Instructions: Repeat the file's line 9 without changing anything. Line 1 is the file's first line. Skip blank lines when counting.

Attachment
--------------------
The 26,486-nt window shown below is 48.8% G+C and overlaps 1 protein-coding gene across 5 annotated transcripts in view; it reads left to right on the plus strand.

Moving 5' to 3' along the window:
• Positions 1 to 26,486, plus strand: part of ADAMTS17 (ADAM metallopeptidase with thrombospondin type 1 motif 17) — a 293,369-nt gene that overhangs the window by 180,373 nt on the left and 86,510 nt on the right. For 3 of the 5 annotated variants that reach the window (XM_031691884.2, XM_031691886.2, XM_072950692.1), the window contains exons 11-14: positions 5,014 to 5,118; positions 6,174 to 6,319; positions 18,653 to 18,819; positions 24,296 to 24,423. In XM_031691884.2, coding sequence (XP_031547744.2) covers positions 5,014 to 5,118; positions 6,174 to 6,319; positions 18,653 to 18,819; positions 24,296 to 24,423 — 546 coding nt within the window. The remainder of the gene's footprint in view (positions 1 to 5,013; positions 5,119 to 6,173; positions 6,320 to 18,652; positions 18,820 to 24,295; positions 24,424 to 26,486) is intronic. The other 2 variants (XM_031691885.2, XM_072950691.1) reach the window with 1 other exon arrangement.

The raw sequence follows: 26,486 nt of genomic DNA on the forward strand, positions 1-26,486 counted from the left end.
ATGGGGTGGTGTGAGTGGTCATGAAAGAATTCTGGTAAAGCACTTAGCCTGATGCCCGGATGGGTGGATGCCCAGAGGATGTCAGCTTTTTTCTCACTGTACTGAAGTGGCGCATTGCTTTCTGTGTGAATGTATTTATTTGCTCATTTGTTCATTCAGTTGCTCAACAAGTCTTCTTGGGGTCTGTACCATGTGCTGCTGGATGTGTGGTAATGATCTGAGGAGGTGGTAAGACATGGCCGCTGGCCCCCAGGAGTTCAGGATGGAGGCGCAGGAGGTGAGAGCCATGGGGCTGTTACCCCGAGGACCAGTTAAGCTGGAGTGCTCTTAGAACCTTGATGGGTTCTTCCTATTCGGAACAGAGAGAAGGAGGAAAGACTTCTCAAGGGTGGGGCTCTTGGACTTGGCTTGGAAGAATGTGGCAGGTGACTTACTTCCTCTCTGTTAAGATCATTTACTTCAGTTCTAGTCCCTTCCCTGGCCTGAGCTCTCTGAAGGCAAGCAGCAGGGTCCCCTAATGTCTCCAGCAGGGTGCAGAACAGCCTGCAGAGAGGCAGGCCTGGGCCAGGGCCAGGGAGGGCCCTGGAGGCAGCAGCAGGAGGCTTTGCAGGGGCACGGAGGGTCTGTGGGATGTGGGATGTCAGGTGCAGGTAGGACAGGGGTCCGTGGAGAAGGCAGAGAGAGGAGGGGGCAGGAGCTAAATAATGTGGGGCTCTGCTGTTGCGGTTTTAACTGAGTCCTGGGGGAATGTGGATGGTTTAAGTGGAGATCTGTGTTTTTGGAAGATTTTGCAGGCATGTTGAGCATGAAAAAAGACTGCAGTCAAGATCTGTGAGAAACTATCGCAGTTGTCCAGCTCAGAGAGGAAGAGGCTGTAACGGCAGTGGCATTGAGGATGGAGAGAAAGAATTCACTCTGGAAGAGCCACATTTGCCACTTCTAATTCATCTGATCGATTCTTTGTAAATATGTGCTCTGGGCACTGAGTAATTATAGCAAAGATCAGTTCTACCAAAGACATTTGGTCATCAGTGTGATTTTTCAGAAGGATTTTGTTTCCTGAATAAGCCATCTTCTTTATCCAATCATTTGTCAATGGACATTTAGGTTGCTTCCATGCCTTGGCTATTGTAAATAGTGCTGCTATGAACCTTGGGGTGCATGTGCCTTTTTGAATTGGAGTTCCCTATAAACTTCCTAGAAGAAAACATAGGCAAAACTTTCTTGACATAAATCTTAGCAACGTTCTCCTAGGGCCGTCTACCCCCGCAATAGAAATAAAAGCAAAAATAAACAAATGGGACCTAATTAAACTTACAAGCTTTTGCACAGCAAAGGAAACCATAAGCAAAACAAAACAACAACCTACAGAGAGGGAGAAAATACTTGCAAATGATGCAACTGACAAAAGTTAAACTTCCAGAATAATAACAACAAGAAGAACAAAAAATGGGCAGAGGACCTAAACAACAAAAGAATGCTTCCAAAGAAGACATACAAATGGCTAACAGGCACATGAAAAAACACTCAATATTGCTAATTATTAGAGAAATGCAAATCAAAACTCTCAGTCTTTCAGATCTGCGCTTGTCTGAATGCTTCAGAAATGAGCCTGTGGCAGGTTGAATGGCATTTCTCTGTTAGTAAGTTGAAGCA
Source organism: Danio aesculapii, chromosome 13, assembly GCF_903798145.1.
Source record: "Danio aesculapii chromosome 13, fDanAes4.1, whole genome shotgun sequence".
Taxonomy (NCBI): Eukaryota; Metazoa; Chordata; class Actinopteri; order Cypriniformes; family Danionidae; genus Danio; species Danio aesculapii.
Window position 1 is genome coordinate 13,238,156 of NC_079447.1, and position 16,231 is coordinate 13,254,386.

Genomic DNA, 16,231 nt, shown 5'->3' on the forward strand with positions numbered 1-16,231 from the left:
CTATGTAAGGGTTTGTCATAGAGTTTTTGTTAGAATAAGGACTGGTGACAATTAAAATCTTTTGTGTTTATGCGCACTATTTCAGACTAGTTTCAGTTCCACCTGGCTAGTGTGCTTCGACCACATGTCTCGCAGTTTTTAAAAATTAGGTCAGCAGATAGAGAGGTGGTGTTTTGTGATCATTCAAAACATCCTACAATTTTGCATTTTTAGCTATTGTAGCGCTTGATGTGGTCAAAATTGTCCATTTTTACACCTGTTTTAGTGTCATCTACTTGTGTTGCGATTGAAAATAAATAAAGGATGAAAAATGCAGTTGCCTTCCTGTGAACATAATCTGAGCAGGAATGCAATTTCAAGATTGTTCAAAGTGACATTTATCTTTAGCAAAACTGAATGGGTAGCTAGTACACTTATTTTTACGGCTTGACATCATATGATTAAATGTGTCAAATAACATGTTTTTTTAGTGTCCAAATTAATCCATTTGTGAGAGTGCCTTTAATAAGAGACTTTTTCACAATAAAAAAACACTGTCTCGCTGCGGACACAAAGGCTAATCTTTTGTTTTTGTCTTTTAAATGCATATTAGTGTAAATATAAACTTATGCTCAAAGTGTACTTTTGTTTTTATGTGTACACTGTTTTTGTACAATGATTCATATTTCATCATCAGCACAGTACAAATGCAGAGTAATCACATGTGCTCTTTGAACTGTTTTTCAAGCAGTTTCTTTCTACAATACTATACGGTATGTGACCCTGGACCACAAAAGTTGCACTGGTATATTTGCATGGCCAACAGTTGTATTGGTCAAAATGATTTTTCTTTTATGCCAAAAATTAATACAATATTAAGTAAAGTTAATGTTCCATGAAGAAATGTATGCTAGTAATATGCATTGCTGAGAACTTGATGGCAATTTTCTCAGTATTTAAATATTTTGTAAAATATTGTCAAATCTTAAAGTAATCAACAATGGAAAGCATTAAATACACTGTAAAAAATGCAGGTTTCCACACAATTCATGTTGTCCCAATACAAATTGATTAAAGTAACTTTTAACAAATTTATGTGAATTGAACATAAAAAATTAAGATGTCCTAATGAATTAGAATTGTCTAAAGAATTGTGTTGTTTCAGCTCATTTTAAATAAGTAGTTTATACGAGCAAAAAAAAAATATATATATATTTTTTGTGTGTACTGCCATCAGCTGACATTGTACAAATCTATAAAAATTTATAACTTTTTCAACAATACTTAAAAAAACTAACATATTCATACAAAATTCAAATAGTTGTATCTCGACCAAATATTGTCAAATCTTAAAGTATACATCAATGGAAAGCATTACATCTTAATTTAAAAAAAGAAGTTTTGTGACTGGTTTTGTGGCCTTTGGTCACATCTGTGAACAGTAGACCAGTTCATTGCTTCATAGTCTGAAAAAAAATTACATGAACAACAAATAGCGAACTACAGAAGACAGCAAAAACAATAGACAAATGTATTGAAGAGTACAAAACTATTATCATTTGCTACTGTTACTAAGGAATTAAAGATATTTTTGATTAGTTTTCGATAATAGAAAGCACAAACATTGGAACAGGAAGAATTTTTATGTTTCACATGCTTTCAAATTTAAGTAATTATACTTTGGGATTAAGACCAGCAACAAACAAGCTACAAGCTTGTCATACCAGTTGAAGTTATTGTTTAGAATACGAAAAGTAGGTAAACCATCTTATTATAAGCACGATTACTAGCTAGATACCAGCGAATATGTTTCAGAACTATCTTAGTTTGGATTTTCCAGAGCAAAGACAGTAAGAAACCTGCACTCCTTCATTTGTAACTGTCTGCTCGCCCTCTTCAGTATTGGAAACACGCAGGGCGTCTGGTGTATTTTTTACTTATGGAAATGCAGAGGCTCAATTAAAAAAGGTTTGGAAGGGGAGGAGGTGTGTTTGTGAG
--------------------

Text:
Window position 1 is genome coordinate 13,238,156 of NC_079447.1, and position 16,231 is coordinate 13,254,386.